Article by Dave Dormer, CBC News
The legalization of marijuana in Canada is just five months away, but there are still questions and misconceptions in many people’s minds surrounding cannabis.
Matthew Hill, an associate professor at the University of Calgary’s Hotchkiss Brain Institute, is working to debunk the myths.
He was part of a panel discussion on cannabis this week at the U of C and also appeared on The Homestretch to dispel some of the misunderstandings about marijuana.
Below is an abridged version of that conversation.
Myth: Teenagers who smoke a lot of cannabis can develop mental illness, schizophrenia in particular, true or false?
A: Somewhere in the middle but definitely closer to false depending on exactly how you look at it. There is definitely some relationship that’s out there between cannabis use and adolescence and the development of schizophrenia, which is the main mental illness that has been linked to cannabis use in teenagers.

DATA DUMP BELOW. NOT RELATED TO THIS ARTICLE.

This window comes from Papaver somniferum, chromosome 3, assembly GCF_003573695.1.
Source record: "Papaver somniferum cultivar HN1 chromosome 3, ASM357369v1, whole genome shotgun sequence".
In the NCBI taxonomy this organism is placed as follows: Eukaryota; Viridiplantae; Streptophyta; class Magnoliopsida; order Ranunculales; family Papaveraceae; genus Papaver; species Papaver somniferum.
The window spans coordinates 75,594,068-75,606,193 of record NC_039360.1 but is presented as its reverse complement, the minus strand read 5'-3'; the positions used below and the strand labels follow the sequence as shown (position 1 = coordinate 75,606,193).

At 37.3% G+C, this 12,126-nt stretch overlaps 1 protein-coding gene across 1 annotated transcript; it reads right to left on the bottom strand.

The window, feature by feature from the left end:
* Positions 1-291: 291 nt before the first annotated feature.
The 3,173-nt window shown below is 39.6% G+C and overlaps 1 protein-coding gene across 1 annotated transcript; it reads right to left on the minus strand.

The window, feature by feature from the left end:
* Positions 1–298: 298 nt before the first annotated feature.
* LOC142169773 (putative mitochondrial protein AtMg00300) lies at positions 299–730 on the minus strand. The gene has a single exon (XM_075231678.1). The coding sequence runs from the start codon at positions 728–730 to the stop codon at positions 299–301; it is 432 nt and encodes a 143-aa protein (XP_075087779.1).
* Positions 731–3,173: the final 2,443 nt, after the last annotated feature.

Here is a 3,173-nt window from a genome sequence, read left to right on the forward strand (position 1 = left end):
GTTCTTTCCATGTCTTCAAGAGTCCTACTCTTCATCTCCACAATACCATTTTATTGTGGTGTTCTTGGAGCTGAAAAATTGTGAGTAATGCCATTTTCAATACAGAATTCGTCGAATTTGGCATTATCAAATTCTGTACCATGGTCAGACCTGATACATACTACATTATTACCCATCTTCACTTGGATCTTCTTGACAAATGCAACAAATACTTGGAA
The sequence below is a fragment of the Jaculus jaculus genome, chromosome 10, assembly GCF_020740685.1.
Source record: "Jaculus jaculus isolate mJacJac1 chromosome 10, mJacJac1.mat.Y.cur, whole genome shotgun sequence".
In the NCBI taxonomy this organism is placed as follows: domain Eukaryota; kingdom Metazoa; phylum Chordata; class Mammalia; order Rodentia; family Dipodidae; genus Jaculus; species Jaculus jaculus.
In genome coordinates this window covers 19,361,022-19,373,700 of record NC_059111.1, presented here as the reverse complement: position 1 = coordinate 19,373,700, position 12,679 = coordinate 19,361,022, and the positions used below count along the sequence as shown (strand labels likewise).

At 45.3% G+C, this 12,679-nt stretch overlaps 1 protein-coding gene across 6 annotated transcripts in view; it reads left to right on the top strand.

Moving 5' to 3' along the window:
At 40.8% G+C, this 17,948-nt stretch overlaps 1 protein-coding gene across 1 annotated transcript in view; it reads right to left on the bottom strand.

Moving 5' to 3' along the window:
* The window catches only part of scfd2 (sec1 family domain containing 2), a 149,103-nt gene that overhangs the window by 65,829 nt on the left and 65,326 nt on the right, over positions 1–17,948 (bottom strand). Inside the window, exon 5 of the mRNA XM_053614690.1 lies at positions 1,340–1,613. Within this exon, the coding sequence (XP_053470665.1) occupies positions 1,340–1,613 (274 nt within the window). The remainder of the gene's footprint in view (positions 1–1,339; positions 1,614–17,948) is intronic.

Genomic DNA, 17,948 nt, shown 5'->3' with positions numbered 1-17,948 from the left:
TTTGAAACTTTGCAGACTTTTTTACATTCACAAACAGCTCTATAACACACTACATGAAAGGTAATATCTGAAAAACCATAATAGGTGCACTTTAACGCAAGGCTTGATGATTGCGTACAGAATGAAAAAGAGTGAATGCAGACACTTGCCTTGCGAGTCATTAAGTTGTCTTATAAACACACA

But it’s very difficult to actually figure out if this is causative, in the sense that someone who had never developed schizophrenia smokes pot and suddenly develops schizophrenia. Or, what I think the data more likely would suggest, is that if someone is vulnerable to develop schizophrenia, cannabis can act as one of the triggers that will bring an episode on.
It might bring the disease on earlier and it might make the course of the disease last longer and be worse in the long run, but that’s a fundamentally different thing than saying using the drug can cause the disease out of nowhere.
Myth: Cannabis alters brain structure.
A: That one I would say, right now from the current studies, that would be false. There’s certainly no compelling data to show that cannabis use, either as adolescents or as adults, really causes structural changes in the brain that are entirely attributable to cannabis by itself.